I have a friend- let’s call her Elizabeth. She is eight years old and attends a D.C. public school, and I spend time with her twice a week.
A few weeks ago, Elizabeth was complaining about how uncomfortably small her shoes were. When I asked if she had another pair she could wear, Elizabeth said that she didn’t and her mom couldn’t buy her a new pair. And that was that. I later learned that Elizabeth’s single mother had recently lost her job, meaning that buying those new pair of shoes was probably the least of her concerns.
Unfortunately, situations like these are more common than you might think. Today, 46 million Americans are living in poverty, including 16.1 million children. Like Elizabeth, these kids are going without things like books, childcare, healthy foods, and clothing- things that most of us simply take for granted.
A child living in poverty in the United States will probably wake up in the morning hungry. They will put on clothes that their growing bodies have likely outgrown, and leave for school without grabbing breakfast or lunch. Luckily, most children living in poverty qualify for free or discounted school breakfast and lunch- perhaps their only meals of the day.
Let’s say that this family does not own a vehicle. The child has to rely on public transportation to get to school. If the child is late, they risk missing the school’s breakfast, meaning they will not eat until lunch. Children living in poverty are under so much stress that even if they do make it for breakfast, they may find it hard to concentrate in school. Due to a combination of these factors, children that live below the poverty line are 1.3 times more likely to have developmental delays or learning disabilities than those who don’t live in poverty, making school difficult.
Perhaps when the child gets home from school, there are no parents around because they spend the night working late at a minimum or low-wage job. This means that no one is there to make sure that the child finishes homework, eats dinner, and lives a healthy lifestyle. Parents who face chronic economic hardship are much more likely to experience severe stress and depression, which is linked to poor social and emotional outcomes for children.
It seems to me that these 16.1 million children deserve better from a country as wealthy as ours.
When I heard about my friend’s situation, I wanted to know how we- community members, Government officials, organizations, and neighbors- can help with these sorts of issues. What can we do to reverse the effects of childhood poverty?
According to the Children’s Defense Fund, to end childhood poverty as a nation we must push to invest in high quality education for all children, livable wages for families, more job training, and support for child care.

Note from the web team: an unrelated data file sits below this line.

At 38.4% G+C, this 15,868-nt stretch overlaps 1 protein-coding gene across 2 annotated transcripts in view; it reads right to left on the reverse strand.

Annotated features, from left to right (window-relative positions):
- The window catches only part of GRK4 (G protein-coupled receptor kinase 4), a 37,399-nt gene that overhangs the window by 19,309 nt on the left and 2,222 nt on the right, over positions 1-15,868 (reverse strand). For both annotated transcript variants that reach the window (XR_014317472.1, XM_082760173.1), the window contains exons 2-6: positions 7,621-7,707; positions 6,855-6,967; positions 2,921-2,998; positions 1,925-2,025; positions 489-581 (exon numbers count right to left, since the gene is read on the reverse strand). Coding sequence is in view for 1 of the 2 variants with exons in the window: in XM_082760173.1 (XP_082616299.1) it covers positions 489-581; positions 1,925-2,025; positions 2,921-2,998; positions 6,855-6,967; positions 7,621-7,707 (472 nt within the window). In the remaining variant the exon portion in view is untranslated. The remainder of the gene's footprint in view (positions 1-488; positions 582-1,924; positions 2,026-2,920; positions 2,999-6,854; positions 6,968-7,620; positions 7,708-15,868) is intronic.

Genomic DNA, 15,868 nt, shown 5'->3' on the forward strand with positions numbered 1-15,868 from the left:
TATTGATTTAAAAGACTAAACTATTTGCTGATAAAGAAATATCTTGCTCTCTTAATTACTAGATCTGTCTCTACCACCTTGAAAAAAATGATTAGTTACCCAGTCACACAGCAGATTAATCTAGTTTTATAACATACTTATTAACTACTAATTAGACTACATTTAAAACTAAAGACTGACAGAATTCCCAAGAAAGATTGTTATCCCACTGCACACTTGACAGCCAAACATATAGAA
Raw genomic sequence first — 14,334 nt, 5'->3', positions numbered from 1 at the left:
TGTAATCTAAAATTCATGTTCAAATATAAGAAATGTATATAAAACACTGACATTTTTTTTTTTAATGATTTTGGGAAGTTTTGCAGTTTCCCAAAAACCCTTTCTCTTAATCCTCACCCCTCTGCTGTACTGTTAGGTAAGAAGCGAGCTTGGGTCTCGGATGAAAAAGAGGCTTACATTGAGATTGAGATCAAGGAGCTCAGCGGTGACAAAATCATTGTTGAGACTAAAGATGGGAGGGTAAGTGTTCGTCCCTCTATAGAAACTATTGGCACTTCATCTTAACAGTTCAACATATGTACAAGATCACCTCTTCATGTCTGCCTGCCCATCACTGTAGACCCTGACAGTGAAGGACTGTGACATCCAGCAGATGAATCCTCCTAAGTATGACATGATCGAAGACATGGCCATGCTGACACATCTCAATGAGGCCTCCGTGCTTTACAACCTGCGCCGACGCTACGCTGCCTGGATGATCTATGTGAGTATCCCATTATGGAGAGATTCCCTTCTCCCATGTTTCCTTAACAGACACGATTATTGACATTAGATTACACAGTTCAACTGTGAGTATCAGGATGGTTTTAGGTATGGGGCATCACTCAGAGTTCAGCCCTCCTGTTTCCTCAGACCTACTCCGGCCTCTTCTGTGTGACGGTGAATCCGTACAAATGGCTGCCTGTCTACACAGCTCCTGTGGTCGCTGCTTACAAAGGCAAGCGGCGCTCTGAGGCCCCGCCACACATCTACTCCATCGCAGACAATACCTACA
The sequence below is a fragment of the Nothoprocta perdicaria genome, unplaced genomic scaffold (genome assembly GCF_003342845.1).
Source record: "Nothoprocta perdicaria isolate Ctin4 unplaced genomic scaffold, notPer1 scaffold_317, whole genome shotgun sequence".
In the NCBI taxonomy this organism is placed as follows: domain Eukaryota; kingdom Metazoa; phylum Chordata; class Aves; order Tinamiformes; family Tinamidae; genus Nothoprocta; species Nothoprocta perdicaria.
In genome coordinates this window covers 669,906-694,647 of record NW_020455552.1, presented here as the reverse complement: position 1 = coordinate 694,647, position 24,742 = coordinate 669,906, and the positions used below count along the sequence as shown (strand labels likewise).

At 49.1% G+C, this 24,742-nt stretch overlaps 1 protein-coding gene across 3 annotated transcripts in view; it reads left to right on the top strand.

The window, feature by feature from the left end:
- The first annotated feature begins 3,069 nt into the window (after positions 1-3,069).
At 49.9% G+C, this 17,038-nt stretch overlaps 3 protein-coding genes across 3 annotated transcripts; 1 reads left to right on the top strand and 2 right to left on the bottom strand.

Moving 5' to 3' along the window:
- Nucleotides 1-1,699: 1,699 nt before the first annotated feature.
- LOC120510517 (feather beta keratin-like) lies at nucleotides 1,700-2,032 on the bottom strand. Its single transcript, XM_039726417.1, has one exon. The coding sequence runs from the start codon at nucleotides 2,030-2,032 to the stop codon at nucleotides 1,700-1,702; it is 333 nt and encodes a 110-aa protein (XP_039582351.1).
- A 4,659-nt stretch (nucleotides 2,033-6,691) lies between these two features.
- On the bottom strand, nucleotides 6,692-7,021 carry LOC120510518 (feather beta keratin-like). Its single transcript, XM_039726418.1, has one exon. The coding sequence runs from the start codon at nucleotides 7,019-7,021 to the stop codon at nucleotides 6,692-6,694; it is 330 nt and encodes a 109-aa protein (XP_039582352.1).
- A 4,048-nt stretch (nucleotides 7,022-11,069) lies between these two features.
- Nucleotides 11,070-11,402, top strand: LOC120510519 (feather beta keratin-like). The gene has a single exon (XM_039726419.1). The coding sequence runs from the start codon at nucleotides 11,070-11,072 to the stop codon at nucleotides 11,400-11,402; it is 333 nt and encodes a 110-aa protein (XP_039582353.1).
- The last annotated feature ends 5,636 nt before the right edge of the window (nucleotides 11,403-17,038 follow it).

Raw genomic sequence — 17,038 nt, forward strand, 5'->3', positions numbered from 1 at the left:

So what does that mean?
Well for a start, it means increasing the minimum wage. Children are raised by adults; they depend on adults to provide for them and to keep them safe. More than 25% of those making minimum wage are earning half of their families’ total income, and it is nearly impossible to survive on the current minimum wage. So how do we reduce poverty in general, thereby cutting down on childhood poverty? We raise the minimum wage and index it to inflation.
We also need to help people juggle being workers and parents, meaning demanding greater work flexibility and paid time off. As it is today, three out of every four low-wage workers does not receive any paid sick days. Because of this, parents are losing significant amounts of income when they take time off because they are sick or need to care for a sick child.
Children living in poverty usually miss out on good childcare while they are young, putting them a step behind their peers. We need to develop more childcare and assistance options for low and middle-income families, because as it is, the largely privatized childcare system in the U.S. is not a realistic option for many of these families.
While I realize that maybe each of us individually may not have the power to pass new laws or raise the minimum wage, we can still do our part to make sure these things happen. We can contact our local congressmen and let them know that we demand change for the sake of these 16.1 million children. We need to let them know that this is a top priority of the American people.
We can also do our part by regularly donating food to our local food banks that supply poverty-stricken children with the food they need. We can get involved with homeless shelters to do more on a personal level. We can join the Big Brother and Big Sister programs to help mentor these children. We just need to do something because children should not have to walk in shoes two sizes too small.
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